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Employment Law Blog

Indirect discrimination Supreme Court decision

Laura Hill
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The law in relation to indirect discrimination has come under review recently in the Supreme Court decisions of Essop and Others v. Home Office (UK Border Agency) and Naeem v. Secretary of State for Justice [2017] UKSC 27 . Indirect discrimination...

The survivor's pension and your employees

Phil Cookson
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The Supreme Court has given judgement in favour of an unmarried cohabitant in a dispute with a public sector employer regarding a ‘survivor’s pension’. The case dealt with the question of whether or not an employee’s unmarried partner...

Make the National Minimum Wage work for you

Phil Cookson
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Meeting the National Minimum Wage ought to be a priority for employers big and small across the UK - it is essential for providing individuals with enough money to get by in an economy with an ambiguous future. Despite this, it’s been widely reported...

Uber decision: the end of the gig economy?

Phil Cookson
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The Employment Tribunal’s decision in proceedings against Uber, released last week, has provided a potential hurdle to businesses seeking to utilise a network of self-employed individual contractors to provide services to customers, or...

Holiday Pay Decision

Phil Cookson
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The law in relation to holiday pay, and in particular what should be included in holiday pay, has evolved in recent years in light of cases such as Williams –v- British Airways plc and Bear Scotland Ltd –v- Fulton.  A recent decision...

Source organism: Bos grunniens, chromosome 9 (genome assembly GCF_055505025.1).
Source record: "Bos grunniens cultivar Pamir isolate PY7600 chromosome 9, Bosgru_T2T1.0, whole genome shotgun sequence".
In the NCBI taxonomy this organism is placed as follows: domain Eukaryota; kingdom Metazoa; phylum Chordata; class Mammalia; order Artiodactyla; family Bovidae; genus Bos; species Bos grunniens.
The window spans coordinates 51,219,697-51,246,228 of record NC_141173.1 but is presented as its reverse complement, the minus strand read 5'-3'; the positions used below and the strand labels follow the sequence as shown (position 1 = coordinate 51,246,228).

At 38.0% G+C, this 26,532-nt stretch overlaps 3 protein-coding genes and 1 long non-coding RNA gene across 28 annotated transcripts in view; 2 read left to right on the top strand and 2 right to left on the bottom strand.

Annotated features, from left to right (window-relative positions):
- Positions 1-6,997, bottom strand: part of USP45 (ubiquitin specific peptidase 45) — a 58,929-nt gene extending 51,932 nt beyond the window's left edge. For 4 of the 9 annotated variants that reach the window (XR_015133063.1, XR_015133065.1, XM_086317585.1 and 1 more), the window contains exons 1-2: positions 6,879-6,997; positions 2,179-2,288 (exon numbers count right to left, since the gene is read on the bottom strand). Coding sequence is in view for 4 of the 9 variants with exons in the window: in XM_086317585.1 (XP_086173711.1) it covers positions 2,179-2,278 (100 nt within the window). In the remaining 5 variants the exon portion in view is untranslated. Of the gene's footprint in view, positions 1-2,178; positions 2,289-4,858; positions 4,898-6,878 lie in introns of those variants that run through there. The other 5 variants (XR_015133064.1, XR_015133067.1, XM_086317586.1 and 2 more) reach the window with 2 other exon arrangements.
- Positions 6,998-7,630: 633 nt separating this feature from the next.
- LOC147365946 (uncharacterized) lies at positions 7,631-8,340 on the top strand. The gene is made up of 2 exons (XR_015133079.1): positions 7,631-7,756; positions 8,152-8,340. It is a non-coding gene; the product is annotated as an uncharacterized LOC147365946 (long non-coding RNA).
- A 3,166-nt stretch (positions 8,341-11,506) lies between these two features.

New Gender Pay Gap Reporting rules explained

Phil Cookson
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Large numbers of  businesses are about to become subject to new Gender Pay Gap reporting regulations. Due to come into effect next spring, many companies appear to be unaware of the new regulations. Background The difference between men’s...

Employers warned to take sexual harassment seriously

Phil Cookson
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Two recent news stories highlight the continued problem of sexual harassment in the workplace and the risks to employers who commit such acts or do not take complaints seriously. The TUC union has published the results of a survey of 1,500 women which...

Useful reminder regarding internal appeals

Phil Cookson
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A recent Employment Appeal Tribunal (EAT) decision provides a reminder to employers about the effect of internal appeals against disciplinary sanctions. In Folkestone Nursing Home Ltd v Patel the EAT considered the effect of an internal appeal...

Holiday carry over due to sickness

Phil Cookson
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A recent decision of the European Court of Justice (“ECJ”) in relation to a Polish employment case confirms the principle that an employee who is prevented from taking their holiday entitlement due to sickness should be allowed to take their...

Is communication an answer to insecurity?

Phil Cookson
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The results of a survey conducted by Peninsula and analysis of statistics by Citizens Advice have highlighted two issues which will be of concern for employers. Citizens Advice analysed statistics produced by the Office of National Statistics which...